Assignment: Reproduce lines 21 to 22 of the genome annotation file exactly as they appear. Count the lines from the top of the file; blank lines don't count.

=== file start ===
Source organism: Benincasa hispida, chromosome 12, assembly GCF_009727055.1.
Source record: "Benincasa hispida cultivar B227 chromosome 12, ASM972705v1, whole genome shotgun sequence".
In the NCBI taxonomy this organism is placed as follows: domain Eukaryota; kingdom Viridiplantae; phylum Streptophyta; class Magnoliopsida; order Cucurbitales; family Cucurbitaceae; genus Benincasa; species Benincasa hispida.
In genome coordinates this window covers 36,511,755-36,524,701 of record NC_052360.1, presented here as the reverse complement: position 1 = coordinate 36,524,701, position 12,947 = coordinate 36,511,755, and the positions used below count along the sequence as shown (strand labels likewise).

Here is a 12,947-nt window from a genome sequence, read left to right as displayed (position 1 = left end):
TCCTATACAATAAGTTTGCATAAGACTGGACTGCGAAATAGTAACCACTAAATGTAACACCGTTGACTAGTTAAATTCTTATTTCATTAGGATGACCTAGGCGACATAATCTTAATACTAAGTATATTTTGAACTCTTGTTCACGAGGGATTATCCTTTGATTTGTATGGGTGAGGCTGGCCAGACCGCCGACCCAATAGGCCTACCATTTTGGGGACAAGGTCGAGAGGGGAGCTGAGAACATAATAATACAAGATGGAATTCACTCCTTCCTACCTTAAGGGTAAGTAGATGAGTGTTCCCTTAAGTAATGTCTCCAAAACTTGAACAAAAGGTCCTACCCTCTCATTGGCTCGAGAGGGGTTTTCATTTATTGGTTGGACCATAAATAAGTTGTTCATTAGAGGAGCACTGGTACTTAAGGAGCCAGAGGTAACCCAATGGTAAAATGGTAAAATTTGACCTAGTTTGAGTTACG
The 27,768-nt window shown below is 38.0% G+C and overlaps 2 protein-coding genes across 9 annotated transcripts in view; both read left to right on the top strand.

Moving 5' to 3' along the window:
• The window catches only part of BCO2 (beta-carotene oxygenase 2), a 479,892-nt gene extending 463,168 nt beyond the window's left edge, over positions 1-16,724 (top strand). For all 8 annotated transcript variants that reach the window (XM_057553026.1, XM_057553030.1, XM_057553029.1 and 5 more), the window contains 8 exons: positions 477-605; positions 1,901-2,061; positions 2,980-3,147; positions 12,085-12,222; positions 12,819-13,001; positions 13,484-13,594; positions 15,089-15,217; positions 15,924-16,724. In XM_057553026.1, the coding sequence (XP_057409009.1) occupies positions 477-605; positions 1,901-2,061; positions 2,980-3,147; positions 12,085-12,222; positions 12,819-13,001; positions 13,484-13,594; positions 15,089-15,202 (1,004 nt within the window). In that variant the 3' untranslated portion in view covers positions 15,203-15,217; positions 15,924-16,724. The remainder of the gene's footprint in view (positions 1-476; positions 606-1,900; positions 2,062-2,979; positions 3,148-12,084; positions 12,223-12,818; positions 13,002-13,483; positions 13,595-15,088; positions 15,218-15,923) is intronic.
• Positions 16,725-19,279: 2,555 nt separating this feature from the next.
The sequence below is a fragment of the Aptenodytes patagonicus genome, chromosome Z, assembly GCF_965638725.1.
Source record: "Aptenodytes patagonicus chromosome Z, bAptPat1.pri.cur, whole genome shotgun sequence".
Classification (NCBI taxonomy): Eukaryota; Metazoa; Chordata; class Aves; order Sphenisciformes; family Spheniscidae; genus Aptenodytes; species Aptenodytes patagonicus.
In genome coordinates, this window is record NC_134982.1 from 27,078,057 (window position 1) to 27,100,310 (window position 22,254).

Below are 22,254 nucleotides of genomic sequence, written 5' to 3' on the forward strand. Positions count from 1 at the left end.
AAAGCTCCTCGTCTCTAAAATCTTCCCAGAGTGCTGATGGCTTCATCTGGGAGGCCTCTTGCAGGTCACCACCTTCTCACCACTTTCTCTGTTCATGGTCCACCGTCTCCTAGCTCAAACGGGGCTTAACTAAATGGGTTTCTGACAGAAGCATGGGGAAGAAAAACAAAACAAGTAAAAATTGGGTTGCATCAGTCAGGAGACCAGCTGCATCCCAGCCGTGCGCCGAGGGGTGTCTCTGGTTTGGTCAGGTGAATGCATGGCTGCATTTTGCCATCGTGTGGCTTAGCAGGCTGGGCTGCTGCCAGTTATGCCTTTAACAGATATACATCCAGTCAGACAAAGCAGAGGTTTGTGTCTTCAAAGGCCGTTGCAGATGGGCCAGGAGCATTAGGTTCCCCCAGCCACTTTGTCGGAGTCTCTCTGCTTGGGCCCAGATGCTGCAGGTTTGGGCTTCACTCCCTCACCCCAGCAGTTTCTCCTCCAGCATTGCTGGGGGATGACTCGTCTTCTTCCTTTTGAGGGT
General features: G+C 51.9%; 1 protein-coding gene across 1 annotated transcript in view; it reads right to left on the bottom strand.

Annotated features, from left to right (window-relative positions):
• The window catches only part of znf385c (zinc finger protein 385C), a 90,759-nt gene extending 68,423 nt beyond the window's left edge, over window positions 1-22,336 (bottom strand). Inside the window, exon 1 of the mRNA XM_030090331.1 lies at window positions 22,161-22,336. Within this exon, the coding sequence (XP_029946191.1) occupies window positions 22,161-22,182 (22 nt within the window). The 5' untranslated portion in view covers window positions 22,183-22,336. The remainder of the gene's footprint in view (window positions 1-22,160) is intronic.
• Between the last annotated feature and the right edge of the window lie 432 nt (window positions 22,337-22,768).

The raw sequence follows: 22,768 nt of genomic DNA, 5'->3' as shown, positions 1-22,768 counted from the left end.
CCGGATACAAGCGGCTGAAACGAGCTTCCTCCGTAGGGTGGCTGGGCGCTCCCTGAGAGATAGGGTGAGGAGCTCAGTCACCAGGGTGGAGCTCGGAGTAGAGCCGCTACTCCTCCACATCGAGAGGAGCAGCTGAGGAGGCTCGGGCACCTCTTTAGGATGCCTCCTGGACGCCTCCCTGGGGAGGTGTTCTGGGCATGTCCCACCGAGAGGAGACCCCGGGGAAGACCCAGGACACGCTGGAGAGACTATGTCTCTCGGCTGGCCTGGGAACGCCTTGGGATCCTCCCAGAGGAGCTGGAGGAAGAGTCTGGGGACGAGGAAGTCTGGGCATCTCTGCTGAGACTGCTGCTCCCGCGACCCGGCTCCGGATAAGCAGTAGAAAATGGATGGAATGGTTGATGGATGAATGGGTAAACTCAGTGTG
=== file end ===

The raw sequence follows: 22,768 nt of genomic DNA, 5'->3' as shown, positions 1-22,768 counted from the left end.
CCGGATACAAGCGGCTGAAACGAGCTTCCTCCGTAGGGTGGCTGGGCGCTCCCTGAGAGATAGGGTGAGGAGCTCAGTCACCAGGGTGGAGCTCGGAGTAGAGCCGCTACTCCTCCACATCGAGAGGAGCAGCTGAGGAGGCTCGGGCACCTCTTTAGGATGCCTCCTGGACGCCTCCCTGGGGAGGTGTTCTGGGCATGTCCCACCGAGAGGAGACCCCGGGGAAGACCCAGGACACGCTGGAGAGACTATGTCTCTCGGCTGGCCTGGGAACGCCTTGGGATCCTCCCAGAGGAGCTGGAGGAAGAGTCTGGGGACGAGGAAGTCTGGGCATCTCTGCTGAGACTGCTGCTCCCGCGACCCGGCTCCGGATAAGCAGTAGAAAATGGATGGAATGGTTGATGGATGAATGGGTAAACTCAGTGTG